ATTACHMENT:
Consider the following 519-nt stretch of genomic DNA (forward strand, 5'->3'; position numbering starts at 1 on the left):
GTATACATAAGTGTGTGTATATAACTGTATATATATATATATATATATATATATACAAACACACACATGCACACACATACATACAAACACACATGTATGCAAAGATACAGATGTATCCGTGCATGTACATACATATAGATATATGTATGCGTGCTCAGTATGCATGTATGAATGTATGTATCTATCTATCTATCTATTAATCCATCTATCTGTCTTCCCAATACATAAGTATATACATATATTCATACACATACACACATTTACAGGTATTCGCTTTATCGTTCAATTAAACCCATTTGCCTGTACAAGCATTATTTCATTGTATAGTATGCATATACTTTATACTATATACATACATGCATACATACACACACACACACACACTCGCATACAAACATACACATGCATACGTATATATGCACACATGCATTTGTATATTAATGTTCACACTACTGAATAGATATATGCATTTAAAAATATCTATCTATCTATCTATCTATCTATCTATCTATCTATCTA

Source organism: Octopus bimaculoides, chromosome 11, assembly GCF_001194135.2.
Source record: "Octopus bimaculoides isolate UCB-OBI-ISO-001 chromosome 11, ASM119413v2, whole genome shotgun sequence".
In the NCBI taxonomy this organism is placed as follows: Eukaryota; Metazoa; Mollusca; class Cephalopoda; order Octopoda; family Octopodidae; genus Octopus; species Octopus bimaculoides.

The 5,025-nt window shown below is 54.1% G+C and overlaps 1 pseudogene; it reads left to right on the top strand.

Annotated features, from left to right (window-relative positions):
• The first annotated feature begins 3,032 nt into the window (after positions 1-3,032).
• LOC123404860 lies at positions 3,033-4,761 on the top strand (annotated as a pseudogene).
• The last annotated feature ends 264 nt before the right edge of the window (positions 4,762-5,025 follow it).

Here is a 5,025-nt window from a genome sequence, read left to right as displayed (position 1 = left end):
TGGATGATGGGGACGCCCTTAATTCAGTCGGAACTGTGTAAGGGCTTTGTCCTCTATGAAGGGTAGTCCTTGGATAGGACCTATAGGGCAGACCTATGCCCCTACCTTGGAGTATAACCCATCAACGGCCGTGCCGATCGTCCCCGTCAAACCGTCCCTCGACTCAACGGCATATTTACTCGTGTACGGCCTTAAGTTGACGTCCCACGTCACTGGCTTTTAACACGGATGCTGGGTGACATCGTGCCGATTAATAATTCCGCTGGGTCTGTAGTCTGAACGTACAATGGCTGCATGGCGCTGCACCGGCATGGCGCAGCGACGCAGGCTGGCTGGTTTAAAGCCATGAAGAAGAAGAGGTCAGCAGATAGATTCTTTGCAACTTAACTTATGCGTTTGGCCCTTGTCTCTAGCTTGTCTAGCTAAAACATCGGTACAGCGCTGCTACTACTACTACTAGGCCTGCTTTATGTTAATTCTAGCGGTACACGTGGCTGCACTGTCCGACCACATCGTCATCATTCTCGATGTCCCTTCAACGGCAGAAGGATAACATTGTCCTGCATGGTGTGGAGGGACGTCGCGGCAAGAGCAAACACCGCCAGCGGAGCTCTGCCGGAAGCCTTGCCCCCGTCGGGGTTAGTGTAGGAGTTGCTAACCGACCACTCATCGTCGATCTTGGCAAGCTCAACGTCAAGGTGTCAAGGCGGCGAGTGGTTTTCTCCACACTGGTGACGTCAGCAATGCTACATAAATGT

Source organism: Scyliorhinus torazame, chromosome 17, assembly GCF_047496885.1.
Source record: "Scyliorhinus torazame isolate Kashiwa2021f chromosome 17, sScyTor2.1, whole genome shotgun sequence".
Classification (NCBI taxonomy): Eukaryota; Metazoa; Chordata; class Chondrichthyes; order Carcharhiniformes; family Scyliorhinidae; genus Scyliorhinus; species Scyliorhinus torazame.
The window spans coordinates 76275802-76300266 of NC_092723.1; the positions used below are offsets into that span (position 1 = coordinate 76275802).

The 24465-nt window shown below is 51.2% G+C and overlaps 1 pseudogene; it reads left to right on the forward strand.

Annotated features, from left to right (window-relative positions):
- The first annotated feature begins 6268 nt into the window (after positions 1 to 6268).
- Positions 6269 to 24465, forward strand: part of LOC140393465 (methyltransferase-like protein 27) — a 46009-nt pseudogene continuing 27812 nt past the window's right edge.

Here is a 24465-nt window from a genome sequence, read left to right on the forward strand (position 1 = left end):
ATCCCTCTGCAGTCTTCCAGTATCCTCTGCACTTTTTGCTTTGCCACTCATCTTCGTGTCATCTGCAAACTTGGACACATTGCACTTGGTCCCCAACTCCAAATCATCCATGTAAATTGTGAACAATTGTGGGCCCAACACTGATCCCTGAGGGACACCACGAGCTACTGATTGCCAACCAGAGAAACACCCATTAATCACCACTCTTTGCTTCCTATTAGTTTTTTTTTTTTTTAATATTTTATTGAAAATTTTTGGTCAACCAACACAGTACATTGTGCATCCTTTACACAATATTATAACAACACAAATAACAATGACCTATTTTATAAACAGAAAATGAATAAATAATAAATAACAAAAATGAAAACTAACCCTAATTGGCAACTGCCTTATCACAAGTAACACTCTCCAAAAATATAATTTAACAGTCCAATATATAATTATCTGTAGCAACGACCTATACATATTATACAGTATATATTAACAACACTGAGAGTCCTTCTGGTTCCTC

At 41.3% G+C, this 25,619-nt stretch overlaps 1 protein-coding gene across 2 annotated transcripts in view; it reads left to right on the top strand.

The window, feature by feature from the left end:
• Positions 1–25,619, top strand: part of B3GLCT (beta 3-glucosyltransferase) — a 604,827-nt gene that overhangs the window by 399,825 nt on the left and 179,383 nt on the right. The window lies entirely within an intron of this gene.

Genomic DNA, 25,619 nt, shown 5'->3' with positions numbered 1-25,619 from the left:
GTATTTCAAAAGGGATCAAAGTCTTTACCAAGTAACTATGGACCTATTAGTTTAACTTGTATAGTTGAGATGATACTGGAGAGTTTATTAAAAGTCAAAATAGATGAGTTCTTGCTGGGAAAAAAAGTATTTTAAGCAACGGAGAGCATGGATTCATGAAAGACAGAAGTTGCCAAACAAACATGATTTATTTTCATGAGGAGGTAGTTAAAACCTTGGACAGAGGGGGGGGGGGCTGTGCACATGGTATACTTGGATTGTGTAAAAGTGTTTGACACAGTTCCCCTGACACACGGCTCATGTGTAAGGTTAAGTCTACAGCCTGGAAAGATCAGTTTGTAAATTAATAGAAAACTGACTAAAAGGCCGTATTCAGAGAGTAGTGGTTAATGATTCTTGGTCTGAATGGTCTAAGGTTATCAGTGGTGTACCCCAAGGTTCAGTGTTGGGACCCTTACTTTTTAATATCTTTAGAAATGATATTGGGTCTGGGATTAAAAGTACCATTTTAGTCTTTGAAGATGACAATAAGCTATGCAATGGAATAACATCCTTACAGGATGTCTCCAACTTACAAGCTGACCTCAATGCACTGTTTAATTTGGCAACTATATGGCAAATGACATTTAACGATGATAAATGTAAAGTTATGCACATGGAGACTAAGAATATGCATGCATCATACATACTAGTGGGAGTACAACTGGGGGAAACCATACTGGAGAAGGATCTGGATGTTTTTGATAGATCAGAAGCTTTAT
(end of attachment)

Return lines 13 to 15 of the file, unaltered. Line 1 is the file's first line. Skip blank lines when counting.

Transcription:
Source organism: Scyliorhinus torazame, chromosome 17, assembly GCF_047496885.1.
Source record: "Scyliorhinus torazame isolate Kashiwa2021f chromosome 17, sScyTor2.1, whole genome shotgun sequence".
Classification (NCBI taxonomy): Eukaryota; Metazoa; Chordata; class Chondrichthyes; order Carcharhiniformes; family Scyliorhinidae; genus Scyliorhinus; species Scyliorhinus torazame.